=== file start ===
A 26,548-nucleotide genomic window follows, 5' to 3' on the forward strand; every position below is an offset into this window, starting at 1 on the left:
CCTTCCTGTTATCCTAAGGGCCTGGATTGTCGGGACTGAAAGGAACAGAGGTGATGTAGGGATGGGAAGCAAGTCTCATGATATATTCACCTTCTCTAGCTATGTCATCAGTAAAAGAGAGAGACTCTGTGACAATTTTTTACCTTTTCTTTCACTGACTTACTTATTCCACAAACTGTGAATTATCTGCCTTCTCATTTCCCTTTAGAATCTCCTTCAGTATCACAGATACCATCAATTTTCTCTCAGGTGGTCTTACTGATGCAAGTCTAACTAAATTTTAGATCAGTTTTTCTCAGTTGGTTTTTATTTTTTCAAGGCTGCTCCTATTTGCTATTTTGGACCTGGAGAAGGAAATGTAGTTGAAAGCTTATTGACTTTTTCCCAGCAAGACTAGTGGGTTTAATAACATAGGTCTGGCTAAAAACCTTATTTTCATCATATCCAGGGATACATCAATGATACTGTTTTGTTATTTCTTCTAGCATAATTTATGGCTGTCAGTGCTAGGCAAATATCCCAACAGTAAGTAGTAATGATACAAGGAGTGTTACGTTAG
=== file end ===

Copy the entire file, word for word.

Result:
A 26,548-nucleotide genomic window follows, 5' to 3' on the forward strand; every position below is an offset into this window, starting at 1 on the left:
CCTTCCTGTTATCCTAAGGGCCTGGATTGTCGGGACTGAAAGGAACAGAGGTGATGTAGGGATGGGAAGCAAGTCTCATGATATATTCACCTTCTCTAGCTATGTCATCAGTAAAAGAGAGAGACTCTGTGACAATTTTTTACCTTTTCTTTCACTGACTTACTTATTCCACAAACTGTGAATTATCTGCCTTCTCATTTCCCTTTAGAATCTCCTTCAGTATCACAGATACCATCAATTTTCTCTCAGGTGGTCTTACTGATGCAAGTCTAACTAAATTTTAGATCAGTTTTTCTCAGTTGGTTTTTATTTTTTCAAGGCTGCTCCTATTTGCTATTTTGGACCTGGAGAAGGAAATGTAGTTGAAAGCTTATTGACTTTTTCCCAGCAAGACTAGTGGGTTTAATAACATAGGTCTGGCTAAAAACCTTATTTTCATCATATCCAGGGATACATCAATGATACTGTTTTGTTATTTCTTCTAGCATAATTTATGGCTGTCAGTGCTAGGCAAATATCCCAACAGTAAGTAGTAATGATACAAGGAGTGTTACGTTAG